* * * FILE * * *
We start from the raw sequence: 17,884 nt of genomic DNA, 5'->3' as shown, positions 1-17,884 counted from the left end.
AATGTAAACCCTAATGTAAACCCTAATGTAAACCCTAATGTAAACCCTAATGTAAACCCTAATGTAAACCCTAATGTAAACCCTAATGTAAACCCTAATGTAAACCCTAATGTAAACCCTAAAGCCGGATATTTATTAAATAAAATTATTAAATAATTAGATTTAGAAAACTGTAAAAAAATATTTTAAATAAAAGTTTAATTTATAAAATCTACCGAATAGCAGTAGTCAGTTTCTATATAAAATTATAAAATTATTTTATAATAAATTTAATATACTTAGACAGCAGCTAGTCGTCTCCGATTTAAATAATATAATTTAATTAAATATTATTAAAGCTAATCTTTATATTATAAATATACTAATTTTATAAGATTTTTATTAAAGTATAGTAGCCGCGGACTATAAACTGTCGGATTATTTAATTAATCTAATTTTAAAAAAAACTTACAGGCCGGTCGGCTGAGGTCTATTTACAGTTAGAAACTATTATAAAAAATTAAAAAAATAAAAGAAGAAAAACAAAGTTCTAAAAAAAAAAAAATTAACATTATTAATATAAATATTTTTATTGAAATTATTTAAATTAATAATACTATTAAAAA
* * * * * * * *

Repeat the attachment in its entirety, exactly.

We start from the raw sequence: 17,884 nt of genomic DNA, 5'->3' as shown, positions 1-17,884 counted from the left end.
AATGTAAACCCTAATGTAAACCCTAATGTAAACCCTAATGTAAACCCTAATGTAAACCCTAATGTAAACCCTAATGTAAACCCTAATGTAAACCCTAATGTAAACCCTAATGTAAACCCTAAAGCCGGATATTTATTAAATAAAATTATTAAATAATTAGATTTAGAAAACTGTAAAAAAATATTTTAAATAAAAGTTTAATTTATAAAATCTACCGAATAGCAGTAGTCAGTTTCTATATAAAATTATAAAATTATTTTATAATAAATTTAATATACTTAGACAGCAGCTAGTCGTCTCCGATTTAAATAATATAATTTAATTAAATATTATTAAAGCTAATCTTTATATTATAAATATACTAATTTTATAAGATTTTTATTAAAGTATAGTAGCCGCGGACTATAAACTGTCGGATTATTTAATTAATCTAATTTTAAAAAAAACTTACAGGCCGGTCGGCTGAGGTCTATTTACAGTTAGAAACTATTATAAAAAATTAAAAAAATAAAAGAAGAAAAACAAAGTTCTAAAAAAAAAAAAATTAACATTATTAATATAAATATTTTTATTGAAATTATTTAAATTAATAATACTATTAAAAA